The number of international visitors to the Asia Pacific region in 2009 has continued to fall, according to new data released Wednesday.

The Pacific Asia Travel Association (PATA) is warning that the region could end the year with 17 million fewer visitors than last year, marking an overall five percent drop, a sobering figure for a region where tourism has already been severely damaged by environmental disasters and influenza outbreaks.

Several regions are struggling to regain ground from the already-depressed levels in 2008. Hardest hit is Japan, where arrivals dropped by 16 percent from September 2008 to September 2009. The Japanese National Tourism Association is predicting that visitors will be down by almost a quarter (23.1 percent) overall by the end of the year. Arrivals to India and China have also fallen by four percent.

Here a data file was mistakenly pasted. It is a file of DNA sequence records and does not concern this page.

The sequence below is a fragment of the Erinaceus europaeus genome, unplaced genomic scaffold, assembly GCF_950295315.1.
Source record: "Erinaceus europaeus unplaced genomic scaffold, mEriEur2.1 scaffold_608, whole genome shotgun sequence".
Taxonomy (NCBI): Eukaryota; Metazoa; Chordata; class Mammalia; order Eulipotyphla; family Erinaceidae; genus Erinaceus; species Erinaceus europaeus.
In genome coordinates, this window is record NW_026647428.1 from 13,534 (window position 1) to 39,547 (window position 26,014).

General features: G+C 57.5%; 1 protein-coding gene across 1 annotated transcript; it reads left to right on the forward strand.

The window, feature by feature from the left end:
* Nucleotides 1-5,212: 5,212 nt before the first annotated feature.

"This year is shaping up to be one of the worst for many years for international arrivals into Asia Pacific destinations," said PATA's Kris Lim. "We have lost two years of growth. The prospects for 2010 appear promising but it needs to be stressed that there is no quick fix for the travel and tourism industry."

However, some areas showed strong signs of recovery in September, with Sri Lanka posting a 29 percent year-on-year increase. Malaysia showed a 25 percent increase and Korea a 16 percent increase, while New Zealand and Australia both showed nine percent jumps. Overall September growth was 0.8 percent.

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